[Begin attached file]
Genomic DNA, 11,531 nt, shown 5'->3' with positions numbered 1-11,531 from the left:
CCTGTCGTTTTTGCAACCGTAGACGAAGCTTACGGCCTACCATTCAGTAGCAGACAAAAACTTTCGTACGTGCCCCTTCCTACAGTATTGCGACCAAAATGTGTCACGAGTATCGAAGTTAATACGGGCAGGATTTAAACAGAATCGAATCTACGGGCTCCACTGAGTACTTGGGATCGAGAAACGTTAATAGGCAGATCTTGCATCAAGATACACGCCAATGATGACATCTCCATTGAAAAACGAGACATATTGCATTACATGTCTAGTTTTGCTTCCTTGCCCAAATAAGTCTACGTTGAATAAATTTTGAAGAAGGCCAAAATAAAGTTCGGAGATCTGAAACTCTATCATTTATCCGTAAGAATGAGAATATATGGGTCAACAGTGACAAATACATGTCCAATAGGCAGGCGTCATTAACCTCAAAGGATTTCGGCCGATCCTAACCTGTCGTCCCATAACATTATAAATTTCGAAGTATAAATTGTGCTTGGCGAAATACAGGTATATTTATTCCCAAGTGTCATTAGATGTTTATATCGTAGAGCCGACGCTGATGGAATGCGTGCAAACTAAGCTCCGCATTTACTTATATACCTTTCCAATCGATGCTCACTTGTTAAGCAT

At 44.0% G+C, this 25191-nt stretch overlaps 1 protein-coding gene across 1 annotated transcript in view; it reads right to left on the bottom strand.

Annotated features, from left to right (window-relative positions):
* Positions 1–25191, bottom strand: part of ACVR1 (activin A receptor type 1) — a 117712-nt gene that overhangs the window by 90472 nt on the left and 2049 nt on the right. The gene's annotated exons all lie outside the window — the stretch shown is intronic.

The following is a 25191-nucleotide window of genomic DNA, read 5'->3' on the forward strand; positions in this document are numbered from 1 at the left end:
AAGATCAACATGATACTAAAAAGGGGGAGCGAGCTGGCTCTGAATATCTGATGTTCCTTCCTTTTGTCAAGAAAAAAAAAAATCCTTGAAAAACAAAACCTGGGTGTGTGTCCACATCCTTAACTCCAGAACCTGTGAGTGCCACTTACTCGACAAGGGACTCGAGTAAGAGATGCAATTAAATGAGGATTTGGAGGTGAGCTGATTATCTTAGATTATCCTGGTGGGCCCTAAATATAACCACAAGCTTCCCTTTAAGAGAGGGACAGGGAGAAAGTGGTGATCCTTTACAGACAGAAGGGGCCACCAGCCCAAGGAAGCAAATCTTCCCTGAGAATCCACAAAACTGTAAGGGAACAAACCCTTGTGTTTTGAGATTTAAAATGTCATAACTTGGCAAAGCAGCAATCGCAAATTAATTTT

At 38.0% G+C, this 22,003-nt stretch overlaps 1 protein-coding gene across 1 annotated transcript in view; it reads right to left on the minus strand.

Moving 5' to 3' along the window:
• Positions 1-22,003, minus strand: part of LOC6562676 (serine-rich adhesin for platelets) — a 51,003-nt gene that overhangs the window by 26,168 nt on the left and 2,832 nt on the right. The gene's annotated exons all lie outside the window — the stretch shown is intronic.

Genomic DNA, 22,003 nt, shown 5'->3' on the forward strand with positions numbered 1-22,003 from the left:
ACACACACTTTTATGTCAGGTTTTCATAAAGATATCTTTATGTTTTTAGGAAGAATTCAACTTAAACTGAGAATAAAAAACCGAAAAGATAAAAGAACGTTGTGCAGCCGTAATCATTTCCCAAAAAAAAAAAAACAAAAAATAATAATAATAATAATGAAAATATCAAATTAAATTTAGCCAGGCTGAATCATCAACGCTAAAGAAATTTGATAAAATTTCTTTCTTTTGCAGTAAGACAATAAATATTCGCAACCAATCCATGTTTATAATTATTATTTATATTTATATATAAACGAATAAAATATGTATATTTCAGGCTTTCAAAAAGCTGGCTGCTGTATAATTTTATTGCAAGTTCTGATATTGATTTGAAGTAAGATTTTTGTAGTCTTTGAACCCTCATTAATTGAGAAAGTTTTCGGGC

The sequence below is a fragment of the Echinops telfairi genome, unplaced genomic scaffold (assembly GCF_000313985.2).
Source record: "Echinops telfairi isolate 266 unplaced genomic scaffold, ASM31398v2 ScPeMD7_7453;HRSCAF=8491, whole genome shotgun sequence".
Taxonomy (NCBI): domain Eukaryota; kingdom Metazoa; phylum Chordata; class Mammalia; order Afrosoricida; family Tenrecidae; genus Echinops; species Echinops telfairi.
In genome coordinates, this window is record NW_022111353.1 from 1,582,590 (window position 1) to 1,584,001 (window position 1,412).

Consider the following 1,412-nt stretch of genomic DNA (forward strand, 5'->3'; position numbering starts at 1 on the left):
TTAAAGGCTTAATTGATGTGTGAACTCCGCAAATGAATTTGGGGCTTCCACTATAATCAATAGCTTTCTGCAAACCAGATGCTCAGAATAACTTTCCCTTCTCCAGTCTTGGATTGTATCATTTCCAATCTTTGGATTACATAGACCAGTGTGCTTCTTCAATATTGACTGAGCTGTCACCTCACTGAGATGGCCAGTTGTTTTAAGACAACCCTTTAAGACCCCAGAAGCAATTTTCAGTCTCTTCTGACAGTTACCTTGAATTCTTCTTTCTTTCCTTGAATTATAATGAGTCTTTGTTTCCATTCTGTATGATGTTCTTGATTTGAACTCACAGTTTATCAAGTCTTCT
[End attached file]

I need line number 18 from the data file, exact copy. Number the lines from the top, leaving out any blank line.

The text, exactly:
TTAAAGGCTTAATTGATGTGTGAACTCCGCAAATGAATTTGGGGCTTCCACTATAATCAATAGCTTTCTGCAAACCAGATGCTCAGAATAACTTTCCCTTCTCCAGTCTTGGATTGTATCATTTCCAATCTTTGGATTACATAGACCAGTGTGCTTCTTCAATATTGACTGAGCTGTCACCTCACTGAGATGGCCAGTTGTTTTAAGACAACCCTTTAAGACCCCAGAAGCAATTTTCAGTCTCTTCTGACAGTTACCTTGAATTCTTCTTTCTTTCCTTGAATTATAATGAGTCTTTGTTTCCATTCTGTATGATGTTCTTGATTTGAACTCACAGTTTATCAAGTCTTCT